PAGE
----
Sheppard said the musical remains grounded in reality, which is something other contemporary musicals rarely do. 
 
“The show’s biggest lesson is how difficult it really is to be yourself,” he said. “People often wear personas to be appealing. This play is about stripping that away entirely.”
 
— Ramna Safeer
 
Ambrose, starring you
 
The audience is the star of The Kick and Push Festival’s opening play, Ambrose. 
 
Single Thread Theatre Company, founded in 2003 by Queen’s students, successfully pushes the boundaries of experimental and innovative theatre in their production for The Kick and Push. 
 
For over 10 years, Single Thread has performed site-specific theatre in unconventional places, including the Art Gallery of Ontario, Fort York and now Kingston’s Grand Theatre.
 
Ambrose fits Single Thread’s mandate to create unique experiences for audience members through immersive theatre — a production technique that requires audience members to play an active and central role in the play.
 
Ambrose tells the tale of Ambrose Small, a millionaire who made his earnings by owning Grand Theatres across Ontario in cities such as Toronto, London and Kingston. Small went missing in 1919, which was the same day he sold his theatres for $1.7 million. 
 
His body was never found and the case of his mysterious disappearance was never solved. 
 
The play is set not long after Small’s disappearance. Audience members experience the show one-on-one with a performer. Each scene is in a different spot in the theatre, with a different performer. 
 
Ambrose requires that audience members participate in the show. Throughout the performance, actors ask for your name, converse with you, ask if you know what happened to Small, hug you and hold your hand.
 
The production uses the entire Grand Theatre. Performers lead audience members on-stage, backstage, through dressing rooms, outside the theatre and into unidentifiable dark rooms.
 
“[Ambrose is] really unique. It confronts and challenges the audience,” said Jesse Gazic, an actor in the production. He plays Dr. Peter Kaplin, a therapist in the 1910s. 
 
Gazic said some audience members are hesitant at first about participating in the show, but most eventually open up to the theatrical concept of Ambrose. 
 
“People are initially on guard when they find themselves being confronted,” said Gazic. “But once they realize that it’s all in good faith and we’re just trying to create an experience together, they open up and we have a really good communication.”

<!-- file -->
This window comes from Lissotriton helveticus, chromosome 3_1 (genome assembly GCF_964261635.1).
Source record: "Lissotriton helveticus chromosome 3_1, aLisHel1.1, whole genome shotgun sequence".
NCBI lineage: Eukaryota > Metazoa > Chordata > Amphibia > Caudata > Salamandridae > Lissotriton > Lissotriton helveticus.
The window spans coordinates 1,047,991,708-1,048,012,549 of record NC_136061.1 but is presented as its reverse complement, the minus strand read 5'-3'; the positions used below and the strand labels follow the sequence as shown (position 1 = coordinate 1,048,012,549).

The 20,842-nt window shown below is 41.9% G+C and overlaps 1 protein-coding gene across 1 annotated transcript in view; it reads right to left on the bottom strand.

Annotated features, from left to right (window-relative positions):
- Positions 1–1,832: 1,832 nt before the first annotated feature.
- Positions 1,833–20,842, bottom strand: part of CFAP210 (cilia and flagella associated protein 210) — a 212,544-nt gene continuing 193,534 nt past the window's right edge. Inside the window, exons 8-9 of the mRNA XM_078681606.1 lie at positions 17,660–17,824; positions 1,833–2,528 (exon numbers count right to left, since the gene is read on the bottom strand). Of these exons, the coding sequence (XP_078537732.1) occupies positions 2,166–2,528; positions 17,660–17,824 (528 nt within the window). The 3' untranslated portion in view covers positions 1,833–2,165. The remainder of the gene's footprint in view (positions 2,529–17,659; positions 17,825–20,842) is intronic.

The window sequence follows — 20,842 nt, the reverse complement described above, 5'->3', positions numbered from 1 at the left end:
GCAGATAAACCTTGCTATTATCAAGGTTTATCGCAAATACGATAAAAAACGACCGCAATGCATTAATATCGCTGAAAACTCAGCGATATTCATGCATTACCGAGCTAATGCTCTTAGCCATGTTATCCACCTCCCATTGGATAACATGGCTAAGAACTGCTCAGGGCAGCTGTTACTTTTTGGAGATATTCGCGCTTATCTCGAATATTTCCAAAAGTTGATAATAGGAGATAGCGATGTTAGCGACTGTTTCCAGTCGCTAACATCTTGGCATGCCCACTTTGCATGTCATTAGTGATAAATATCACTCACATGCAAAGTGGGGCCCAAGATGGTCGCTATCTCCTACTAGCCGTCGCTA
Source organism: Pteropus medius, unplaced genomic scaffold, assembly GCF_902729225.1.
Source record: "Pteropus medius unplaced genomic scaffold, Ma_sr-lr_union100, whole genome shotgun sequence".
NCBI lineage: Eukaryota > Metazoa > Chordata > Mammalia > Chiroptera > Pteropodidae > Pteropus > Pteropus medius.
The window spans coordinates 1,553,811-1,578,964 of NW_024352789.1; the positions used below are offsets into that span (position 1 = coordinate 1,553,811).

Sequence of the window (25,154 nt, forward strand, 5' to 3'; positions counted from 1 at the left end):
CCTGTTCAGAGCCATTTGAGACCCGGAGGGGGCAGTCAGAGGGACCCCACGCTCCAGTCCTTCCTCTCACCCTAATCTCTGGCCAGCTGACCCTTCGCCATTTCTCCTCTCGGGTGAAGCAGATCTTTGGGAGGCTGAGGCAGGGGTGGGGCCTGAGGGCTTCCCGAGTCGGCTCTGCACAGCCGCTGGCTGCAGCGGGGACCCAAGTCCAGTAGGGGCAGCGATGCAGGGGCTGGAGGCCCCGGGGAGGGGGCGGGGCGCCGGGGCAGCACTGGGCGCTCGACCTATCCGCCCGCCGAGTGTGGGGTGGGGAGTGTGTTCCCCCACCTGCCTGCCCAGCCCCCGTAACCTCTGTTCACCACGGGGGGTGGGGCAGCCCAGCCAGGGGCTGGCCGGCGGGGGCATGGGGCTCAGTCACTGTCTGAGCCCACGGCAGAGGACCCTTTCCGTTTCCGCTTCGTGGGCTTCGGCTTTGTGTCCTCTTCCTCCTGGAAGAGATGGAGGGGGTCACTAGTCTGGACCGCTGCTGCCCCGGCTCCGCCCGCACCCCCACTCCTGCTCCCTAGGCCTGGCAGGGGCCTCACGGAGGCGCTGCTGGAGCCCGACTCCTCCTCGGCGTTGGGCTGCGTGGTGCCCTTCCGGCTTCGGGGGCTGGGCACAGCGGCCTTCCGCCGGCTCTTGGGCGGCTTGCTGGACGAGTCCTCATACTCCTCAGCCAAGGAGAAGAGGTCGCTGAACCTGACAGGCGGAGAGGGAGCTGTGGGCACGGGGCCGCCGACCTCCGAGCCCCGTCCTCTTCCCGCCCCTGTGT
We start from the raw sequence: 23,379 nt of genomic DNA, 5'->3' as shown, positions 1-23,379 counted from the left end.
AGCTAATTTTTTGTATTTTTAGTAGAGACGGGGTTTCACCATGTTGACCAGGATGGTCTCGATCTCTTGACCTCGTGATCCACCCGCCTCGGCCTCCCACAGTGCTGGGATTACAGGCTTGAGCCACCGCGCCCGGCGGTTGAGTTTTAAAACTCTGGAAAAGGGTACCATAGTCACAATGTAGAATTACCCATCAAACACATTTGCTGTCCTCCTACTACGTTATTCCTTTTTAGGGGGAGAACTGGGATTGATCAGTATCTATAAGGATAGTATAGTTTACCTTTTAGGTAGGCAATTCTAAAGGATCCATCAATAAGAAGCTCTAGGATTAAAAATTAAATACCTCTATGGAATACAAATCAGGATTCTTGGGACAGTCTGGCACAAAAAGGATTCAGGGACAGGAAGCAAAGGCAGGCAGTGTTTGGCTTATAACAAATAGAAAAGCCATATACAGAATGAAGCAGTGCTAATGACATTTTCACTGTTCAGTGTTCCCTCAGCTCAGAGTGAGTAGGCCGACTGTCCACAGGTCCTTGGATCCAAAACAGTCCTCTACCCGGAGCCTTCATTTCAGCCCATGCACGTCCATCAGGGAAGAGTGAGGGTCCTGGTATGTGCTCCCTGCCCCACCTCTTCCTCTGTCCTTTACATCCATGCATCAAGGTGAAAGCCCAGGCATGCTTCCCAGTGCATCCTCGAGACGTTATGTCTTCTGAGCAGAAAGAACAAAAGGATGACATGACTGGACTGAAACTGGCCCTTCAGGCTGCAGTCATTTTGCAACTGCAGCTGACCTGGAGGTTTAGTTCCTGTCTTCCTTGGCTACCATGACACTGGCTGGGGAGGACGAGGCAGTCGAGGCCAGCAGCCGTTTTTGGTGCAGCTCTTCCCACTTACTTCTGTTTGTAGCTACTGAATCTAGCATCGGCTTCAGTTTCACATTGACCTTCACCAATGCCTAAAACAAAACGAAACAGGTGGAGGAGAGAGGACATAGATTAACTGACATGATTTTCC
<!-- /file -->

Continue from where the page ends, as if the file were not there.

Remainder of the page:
Liam Karry, producer and co-director of Ambrose and Single Thread’s Artistic Director, said each audience member has a unique experience of Ambrose. 
 
“They often say that art’s main duty is to be a mirror,” Karry said. “And this production is more of a mirror than usual because the play is looking at you. It’s reacting to what you do.”
 
While Karry is confident that people will really like the style of Ambrose, he recognizes that it may not be for everyone. 
 
“[Ambrose] is not necessarily for everyone, especially for people who are expecting a passive experience,” Karry said. “This is theatre that demands something from the audiences, in a literal sense.”
 
However, he said active participation from audience members makes for an unforgettable show. 
 
“It feels really good, as an artist, to create an experience that you know people aren’t going to forget,” said Karry. “And one of the reasons they’re not going to forget is because it’s an experience they helped 
themselves create.”
 
For Karry, communication between audience members and performers creates a sense of community that’s different from conventional theatre. 
 
“You’re in the play. There is no division between performer and audience,” Karry said. “To me, that seems like the most intimate form of community that one can achieve in art.”
 
Greg Jefferys, who was an audience member of the show on June 17, said Karry was right: audience members feel as if they’re part of the play. “It was a very surreal experience,” Jefferys said. “It feels like you get sucked back in time and you have to start acting.”
 
— Lauren Luchenski
 
 
A tale of Princess Street
 
 
Katie Swift in the storymobile. (Photo by Kendra Pierroz)